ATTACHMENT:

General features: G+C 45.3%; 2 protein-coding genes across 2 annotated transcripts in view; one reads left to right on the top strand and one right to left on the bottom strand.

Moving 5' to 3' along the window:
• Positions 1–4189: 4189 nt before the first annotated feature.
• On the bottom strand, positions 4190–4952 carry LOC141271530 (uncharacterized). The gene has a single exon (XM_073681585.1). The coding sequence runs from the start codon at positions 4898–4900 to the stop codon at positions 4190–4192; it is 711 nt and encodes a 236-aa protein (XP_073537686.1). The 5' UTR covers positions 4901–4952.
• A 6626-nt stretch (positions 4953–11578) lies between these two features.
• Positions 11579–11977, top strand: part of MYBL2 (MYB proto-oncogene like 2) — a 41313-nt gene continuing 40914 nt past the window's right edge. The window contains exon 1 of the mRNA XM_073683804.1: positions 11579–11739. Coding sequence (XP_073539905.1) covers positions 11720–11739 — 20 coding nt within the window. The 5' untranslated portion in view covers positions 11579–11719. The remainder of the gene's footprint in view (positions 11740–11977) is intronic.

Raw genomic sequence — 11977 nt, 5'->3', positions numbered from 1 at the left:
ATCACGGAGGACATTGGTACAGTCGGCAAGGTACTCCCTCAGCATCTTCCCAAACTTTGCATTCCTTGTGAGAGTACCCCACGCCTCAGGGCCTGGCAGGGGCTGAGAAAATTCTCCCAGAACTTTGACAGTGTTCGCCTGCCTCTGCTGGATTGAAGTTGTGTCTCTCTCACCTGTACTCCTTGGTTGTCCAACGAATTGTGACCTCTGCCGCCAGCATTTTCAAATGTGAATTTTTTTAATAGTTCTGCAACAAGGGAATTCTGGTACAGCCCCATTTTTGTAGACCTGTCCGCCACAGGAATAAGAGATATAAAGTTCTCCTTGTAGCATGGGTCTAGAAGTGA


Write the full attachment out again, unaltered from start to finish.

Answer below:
General features: G+C 45.3%; 2 protein-coding genes across 2 annotated transcripts in view; one reads left to right on the top strand and one right to left on the bottom strand.

Moving 5' to 3' along the window:
• Positions 1–4189: 4189 nt before the first annotated feature.
• On the bottom strand, positions 4190–4952 carry LOC141271530 (uncharacterized). The gene has a single exon (XM_073681585.1). The coding sequence runs from the start codon at positions 4898–4900 to the stop codon at positions 4190–4192; it is 711 nt and encodes a 236-aa protein (XP_073537686.1). The 5' UTR covers positions 4901–4952.
• A 6626-nt stretch (positions 4953–11578) lies between these two features.
• Positions 11579–11977, top strand: part of MYBL2 (MYB proto-oncogene like 2) — a 41313-nt gene continuing 40914 nt past the window's right edge. The window contains exon 1 of the mRNA XM_073683804.1: positions 11579–11739. Coding sequence (XP_073539905.1) covers positions 11720–11739 — 20 coding nt within the window. The 5' untranslated portion in view covers positions 11579–11719. The remainder of the gene's footprint in view (positions 11740–11977) is intronic.

Raw genomic sequence — 11977 nt, 5'->3', positions numbered from 1 at the left:
ATCACGGAGGACATTGGTACAGTCGGCAAGGTACTCCCTCAGCATCTTCCCAAACTTTGCATTCCTTGTGAGAGTACCCCACGCCTCAGGGCCTGGCAGGGGCTGAGAAAATTCTCCCAGAACTTTGACAGTGTTCGCCTGCCTCTGCTGGATTGAAGTTGTGTCTCTCTCACCTGTACTCCTTGGTTGTCCAACGAATTGTGACCTCTGCCGCCAGCATTTTCAAATGTGAATTTTTTTAATAGTTCTGCAACAAGGGAATTCTGGTACAGCCCCATTTTTGTAGACCTGTCCGCCACAGGAATAAGAGATATAAAGTTCTCCTTGTAGCATGGGTCTAGAAGTGA